world was full of Julie Guérins, and my parents’ attempts at cocooning their daughter were in vain. Threats and punishments didn’t work any more either. My mother, who was so wily when it came to the blame game, had fired all her cartridges. Her sudden palpitations or mounting blood pressure didn’t change anything. We had already lost Dounia. As for the Hombre, he became resigned to it. He avoided confrontation and started behaving as if his daughter no longer existed, he didn’t even respond to my mother’s calls for help: “Do something, Abdelkader!” He took to mending the bicycles of local children from the hideout of his hut, at the bottom of the garden. Dounia would return home


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hens, washing the laundry in the oued and fetching drinking water from the well!” “That’s enough of your stupid ideas! You know perfectly well they don’t live like that any more. They’re doing better than we are. The Algerians are the Americans of North Africa. D’you want to know what I think? If you hadn’t brought me here, I’d see my family every day, and in my garden I’d have planted lemon trees and almond trees instead of watching Stop signs and rusty washing machines sprouting.” I was just a kid busy playing at the Trojan War in the garden, but I can remember clearly that when my sister distanced herself something snapped in our family. I loved Dounia, because she askedmy opinion about a heap of things and also because she

different Dounia. The summer she turned twenty, she announced that she would no longer be joining us for our traditional family holidays back in the bled . This decision marked a breaking point for my parents. Up until then, they had both lived in the hope that it was all a passing phase. “It ’s what ’s cal led an adolescent crisis. ” “What ’s that? A virus? A disease?” “It’s the kind of disease you can only catch in Europe! If you hadn’t brought me here – and we’d raised them in Algeria instead – Dounia would never have caught this adolescent crisis!” “Yes, but if I hadn’t brought you here, then right now you’d be milking a cow, feeding the


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had a bulging wallet. There were so many notes sticking out of it, I thought she was a millionaire. She bought me my first game console and paid for me to go on trips to the cinema from time to time. While forging a brilliant university career, she was a waitress at a stylish brassiere in the centre of town, called La Cour des Miracles. One Saturday, she took me there after I’d promised not to say anything to our parents. She didn’t want them finding out, because she still felt guilty about it back then. For my father, who wasn’t short on fixed ideas, a waitress was a prostitute with a tray in her hand and an apron round her waist. I kept the secret, out of loyalty of course, but also because I was dreaming about her getting me that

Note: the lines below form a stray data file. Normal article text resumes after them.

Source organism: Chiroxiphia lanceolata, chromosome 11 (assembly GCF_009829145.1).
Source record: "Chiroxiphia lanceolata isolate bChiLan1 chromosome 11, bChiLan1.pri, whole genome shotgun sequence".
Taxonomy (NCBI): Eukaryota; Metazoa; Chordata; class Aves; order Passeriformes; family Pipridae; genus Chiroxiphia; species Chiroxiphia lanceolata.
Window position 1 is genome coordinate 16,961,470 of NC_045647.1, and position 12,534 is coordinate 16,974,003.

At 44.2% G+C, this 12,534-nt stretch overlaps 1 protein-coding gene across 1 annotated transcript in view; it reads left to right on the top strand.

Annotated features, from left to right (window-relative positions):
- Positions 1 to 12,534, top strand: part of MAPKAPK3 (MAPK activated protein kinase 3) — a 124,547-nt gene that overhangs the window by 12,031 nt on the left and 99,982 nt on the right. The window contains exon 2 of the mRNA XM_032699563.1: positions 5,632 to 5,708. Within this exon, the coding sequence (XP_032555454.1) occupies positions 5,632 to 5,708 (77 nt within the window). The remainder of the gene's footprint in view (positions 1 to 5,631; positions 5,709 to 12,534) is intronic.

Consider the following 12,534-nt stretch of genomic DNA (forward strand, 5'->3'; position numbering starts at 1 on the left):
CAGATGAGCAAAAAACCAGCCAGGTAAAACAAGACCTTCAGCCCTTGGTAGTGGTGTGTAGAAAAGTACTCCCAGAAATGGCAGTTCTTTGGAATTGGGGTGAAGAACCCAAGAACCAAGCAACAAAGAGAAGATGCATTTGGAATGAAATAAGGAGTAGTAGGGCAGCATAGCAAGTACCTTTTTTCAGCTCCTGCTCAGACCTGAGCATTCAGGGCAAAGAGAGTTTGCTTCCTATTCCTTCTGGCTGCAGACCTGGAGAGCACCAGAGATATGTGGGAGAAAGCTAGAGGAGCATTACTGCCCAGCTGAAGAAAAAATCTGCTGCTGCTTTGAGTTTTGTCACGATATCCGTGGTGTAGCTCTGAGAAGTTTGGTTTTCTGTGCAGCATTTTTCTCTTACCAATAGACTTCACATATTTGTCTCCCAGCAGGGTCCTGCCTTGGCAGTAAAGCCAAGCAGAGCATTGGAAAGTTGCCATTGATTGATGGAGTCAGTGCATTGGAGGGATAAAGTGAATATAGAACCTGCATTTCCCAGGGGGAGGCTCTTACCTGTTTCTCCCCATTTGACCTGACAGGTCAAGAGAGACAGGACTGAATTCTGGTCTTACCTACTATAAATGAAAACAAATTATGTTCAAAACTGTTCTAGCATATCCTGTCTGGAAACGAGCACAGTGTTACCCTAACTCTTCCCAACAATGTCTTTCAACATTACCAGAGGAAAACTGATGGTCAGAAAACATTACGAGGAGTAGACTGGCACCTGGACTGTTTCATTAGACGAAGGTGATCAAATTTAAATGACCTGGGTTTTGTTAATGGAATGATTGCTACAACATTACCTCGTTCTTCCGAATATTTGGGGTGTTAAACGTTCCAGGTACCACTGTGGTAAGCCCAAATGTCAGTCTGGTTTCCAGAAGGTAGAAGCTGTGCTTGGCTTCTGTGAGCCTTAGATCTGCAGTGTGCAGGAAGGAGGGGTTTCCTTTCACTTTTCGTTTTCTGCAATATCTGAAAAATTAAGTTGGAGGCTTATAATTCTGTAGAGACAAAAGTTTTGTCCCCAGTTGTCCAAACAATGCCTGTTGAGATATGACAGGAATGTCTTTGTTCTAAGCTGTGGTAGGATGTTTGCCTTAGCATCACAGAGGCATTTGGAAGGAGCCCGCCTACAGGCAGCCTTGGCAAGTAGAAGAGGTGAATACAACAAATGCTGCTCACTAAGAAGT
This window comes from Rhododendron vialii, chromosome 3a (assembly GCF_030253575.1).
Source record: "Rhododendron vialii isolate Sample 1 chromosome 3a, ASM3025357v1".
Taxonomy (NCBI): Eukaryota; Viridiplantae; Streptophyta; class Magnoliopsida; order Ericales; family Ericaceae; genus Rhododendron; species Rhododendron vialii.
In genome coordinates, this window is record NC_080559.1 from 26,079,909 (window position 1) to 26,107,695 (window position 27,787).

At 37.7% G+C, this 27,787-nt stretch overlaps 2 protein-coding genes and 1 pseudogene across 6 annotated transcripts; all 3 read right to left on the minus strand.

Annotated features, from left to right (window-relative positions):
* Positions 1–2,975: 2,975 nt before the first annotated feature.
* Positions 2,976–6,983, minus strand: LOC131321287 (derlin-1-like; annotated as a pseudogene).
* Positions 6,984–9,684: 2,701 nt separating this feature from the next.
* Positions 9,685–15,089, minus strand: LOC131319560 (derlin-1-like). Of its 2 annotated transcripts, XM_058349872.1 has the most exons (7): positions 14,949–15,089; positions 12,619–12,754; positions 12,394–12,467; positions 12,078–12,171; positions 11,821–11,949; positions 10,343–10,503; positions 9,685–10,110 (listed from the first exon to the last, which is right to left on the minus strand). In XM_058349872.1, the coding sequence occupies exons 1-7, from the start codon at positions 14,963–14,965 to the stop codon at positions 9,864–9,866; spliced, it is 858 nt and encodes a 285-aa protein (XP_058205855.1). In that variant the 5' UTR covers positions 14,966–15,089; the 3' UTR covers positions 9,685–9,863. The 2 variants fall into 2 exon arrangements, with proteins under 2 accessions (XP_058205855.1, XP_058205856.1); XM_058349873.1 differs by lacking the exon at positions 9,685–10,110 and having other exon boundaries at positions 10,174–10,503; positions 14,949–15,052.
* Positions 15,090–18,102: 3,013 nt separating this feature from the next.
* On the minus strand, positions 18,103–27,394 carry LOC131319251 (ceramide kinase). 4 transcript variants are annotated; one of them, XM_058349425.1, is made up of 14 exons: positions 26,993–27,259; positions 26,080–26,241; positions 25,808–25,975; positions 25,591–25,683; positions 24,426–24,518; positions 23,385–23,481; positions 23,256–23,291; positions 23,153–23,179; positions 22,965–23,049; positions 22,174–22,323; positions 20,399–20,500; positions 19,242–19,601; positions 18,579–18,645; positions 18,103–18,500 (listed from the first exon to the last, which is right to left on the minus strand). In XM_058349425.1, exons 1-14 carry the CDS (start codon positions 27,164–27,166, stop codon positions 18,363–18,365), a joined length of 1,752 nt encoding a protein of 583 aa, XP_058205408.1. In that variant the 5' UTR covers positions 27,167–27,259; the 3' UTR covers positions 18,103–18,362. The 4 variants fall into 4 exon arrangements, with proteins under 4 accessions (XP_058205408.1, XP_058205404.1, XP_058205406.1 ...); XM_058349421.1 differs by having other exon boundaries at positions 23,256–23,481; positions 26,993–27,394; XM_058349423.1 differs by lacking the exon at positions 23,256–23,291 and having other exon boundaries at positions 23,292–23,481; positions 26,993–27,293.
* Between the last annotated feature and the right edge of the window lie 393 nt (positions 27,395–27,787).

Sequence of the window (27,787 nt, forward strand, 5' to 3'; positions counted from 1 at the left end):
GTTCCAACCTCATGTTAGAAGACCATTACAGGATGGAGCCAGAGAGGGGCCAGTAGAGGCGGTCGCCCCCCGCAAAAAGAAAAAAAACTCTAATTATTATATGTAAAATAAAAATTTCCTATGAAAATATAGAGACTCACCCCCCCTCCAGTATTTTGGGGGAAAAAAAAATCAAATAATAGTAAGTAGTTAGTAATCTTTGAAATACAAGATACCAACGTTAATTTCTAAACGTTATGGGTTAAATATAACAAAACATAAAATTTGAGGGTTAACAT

pair of Adidas Stan Smiths for starting my new school. Dounia had a new group of girlfriends who were customers at the brasserie. They drank white wine and left lipstick smears on the rims of their glasses. I remember them laughing while exhaling their cigarette smoke, which seemed to fill every nook and cranny of the room. They wore short skirts and one of them kept asking another one: “D’you think he’ll call me back? Hey? D’you think he’ll call me back?” A group of twenty year-old Julie Guérins had helped my sister to reveal her inner ‘Christine’. I bet mum wouldn’t like these girls , I remember thinking to myself, as I watched them. And then, on my way back


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from the toilets, I saw Dounia hastily put down a glass of wine and pass a lit cigarette to one of the Julies sitting around the table. “Don’t make that face!” she said, looking embarrassed. Then she mimed ‘shhh!’ with a finger to her lips, followed by a conspiratorial wink. Aged ten, I was shocked. After leaving La Cour des Miracles , I was silent in the bus. “Why aren’t you talking, Mourad?” “No reason.” “Is it because you saw me drinking?” I feigned interest in what was going on at the back of the bus. I felt betrayed. “Yes. And smoking too!” “It’s your own fault, you pee too fast… Anyway, don’t

mention it to anyone, hey? Promise?” “All right, promise, I won’t say anything.” “…” “Dounia?” “What?” “D’you eat pork as well?” “Pork? Are you out of your mind? You’re sick!” “Dounia?” “What now?” “Will you buy me my pair of Stan Smiths?” “OK, I get it. So the deal is, don’t say a word to anyone and we’ll go to the sports shop next week!” And then she gave me that conspiratorial wink again, which was starting to get on my nerves.